As recently as a few years ago, only certain men were open to using anti-wrinkle creams, scrubs, or face washes. However, in 2012, men across all demographic groups are embracing the use of male grooming products. Furthermore, Kline’s consumer research has found that some ethnic groups are using non-essential grooming items more regularly than others.
Men’s grooming products have gone mainstream with more men adopting an enhanced grooming regimen as a part of their daily lifestyle. Tellingly, ethnicity tends to play an important role in the male grooming market. For example, Asian men are increasingly becoming oriented towards health and grooming and are correspondingly spending on goods and services in an effort to retain their youthful appearance. Similarly, many Hispanic men are investing more in personal grooming than non-Hispanic men, preferring to use a wide range of personal care products, such as face moisturizers, shampoos, and conditioners suited to their hair type.
The personal hygiene segment, comprising personal cleansing products, shaving products, and deodorants and antiperspirants, is at its most developed in the male grooming market. However, other segments, such as skin care and hair care, are gaining momentum fast. Men are increasingly using skin care products such as anti-aging creams, eye creams, energy-boosting serums, tinted moisturizers, blemish balms, and hand and body lotions as a part of their everyday routine. Kline’s consumer research shows that 26% of the male population in the United States use face cream sometimes and another 19% use it regularly. Furthermore, men use fragrance almost as regularly as women; at 34% of men vs. 40% of women. Hair care products are also gaining popularity as leading marketers such as American Crew, John Paul Mitchell Systems, Procter & Gamble, and Unilever begin to offer a plethora of hair care products across relevant categories. Multi-functional and technologically advanced products are finding popularity with the male consumer due to the convenience of having a number of benefits in one product. The use of natural ingredients is another rising trend, but male grooming products with organic ingredients are losing share to those with fewer natural ingredients, but higher efficacy.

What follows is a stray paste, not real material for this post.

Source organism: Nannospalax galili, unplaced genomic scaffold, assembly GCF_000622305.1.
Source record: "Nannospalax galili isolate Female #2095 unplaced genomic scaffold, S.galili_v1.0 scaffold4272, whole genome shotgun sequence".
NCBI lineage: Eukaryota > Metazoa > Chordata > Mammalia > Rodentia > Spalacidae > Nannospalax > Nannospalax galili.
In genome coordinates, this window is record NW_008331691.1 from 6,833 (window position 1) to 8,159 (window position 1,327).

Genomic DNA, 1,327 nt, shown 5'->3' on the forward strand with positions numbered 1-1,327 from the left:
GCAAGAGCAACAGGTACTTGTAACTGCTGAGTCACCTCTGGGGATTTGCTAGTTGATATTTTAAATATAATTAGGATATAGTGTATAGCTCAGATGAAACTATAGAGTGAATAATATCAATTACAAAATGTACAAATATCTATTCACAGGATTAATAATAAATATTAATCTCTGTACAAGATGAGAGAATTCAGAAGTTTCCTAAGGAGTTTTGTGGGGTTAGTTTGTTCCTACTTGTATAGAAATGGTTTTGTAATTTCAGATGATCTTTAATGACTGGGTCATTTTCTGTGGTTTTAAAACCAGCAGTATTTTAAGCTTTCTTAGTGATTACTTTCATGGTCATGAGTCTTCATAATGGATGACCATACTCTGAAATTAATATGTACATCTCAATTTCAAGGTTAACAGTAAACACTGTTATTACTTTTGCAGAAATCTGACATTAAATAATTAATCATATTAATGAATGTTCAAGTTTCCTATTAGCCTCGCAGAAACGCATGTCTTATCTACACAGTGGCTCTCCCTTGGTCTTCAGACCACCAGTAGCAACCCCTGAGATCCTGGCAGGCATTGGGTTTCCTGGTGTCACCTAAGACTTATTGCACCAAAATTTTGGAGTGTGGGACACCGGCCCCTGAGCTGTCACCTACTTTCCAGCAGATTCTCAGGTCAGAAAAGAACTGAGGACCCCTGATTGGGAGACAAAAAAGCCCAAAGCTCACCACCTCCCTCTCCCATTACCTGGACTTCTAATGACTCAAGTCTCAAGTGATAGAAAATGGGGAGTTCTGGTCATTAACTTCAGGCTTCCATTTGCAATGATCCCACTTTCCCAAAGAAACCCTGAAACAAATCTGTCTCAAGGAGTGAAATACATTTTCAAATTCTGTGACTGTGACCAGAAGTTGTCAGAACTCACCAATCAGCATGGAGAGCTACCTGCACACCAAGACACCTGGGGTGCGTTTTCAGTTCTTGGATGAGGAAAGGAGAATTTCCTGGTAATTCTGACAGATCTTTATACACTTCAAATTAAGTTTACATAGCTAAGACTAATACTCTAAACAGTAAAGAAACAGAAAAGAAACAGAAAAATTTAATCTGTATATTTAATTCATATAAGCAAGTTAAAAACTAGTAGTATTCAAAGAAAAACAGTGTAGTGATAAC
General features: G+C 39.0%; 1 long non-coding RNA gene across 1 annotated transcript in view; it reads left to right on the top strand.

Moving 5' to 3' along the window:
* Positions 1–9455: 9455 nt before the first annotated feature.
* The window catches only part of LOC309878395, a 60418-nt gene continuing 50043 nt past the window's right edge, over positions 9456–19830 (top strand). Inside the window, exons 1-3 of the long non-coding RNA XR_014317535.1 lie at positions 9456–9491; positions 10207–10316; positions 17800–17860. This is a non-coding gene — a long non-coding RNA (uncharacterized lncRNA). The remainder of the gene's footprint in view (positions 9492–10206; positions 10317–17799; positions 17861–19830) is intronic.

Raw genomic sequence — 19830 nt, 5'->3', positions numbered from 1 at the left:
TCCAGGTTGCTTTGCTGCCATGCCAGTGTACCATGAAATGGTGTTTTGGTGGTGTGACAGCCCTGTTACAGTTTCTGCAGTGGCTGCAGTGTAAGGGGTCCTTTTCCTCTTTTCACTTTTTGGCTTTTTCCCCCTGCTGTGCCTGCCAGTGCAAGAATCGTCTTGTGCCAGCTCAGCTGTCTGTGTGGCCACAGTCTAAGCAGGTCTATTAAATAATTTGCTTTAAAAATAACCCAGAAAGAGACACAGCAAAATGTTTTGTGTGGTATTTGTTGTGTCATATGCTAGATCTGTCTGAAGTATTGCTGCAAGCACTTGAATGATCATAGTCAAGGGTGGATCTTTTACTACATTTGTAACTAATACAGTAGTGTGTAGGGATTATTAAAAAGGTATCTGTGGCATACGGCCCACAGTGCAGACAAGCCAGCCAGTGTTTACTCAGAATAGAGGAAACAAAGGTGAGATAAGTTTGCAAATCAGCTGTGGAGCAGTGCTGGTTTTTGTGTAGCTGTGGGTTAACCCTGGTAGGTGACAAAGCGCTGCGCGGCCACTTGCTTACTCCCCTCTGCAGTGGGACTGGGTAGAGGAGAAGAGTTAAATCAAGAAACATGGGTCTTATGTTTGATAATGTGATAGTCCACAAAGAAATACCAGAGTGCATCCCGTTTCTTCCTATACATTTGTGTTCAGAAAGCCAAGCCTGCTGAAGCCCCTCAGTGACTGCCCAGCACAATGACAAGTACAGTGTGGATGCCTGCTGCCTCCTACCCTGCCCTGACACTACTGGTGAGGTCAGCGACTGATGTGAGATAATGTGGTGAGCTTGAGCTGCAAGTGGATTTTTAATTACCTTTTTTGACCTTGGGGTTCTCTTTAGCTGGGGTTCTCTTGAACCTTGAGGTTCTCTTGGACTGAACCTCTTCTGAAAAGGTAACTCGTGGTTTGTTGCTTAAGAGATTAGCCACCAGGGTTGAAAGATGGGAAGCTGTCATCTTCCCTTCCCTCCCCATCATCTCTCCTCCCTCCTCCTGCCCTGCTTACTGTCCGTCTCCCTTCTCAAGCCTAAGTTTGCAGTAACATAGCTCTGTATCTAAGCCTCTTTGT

Key drivers contributing to the market’s growth involve a wider range of consumers opening up to and becoming comfortable with the idea of male grooming, a number of new entrants in the market, technologically advanced products, innovative packaging, and clever marketing strategies targeting the male consumers exclusively. A number of leading men’s magazines such as Men’s Health, GQ, and Maxim are sporting celebrity-endorsed male grooming product advertisements, a practice long adopted by the female-centric marketers. Adding to the reach, retailers such as Ulta and CVS are setting up special sections and aisles that consolidate all male grooming products. In terms of Internet shopping, Kline research found that 21% of all men have purchased cologne online – as compared to 29% of all women in the United States.
The term “metrosexual” no longer serves because it used to imply a certain niche group, whereas in 2012, Kline observes that all types of men, in urban and suburban areas, are using male grooming products. The male grooming market is expected to be a mainstay with rising demand from consumers.
See Kline’s upcoming Male Grooming: Global Market Brief for many details on these exciting business opportunities.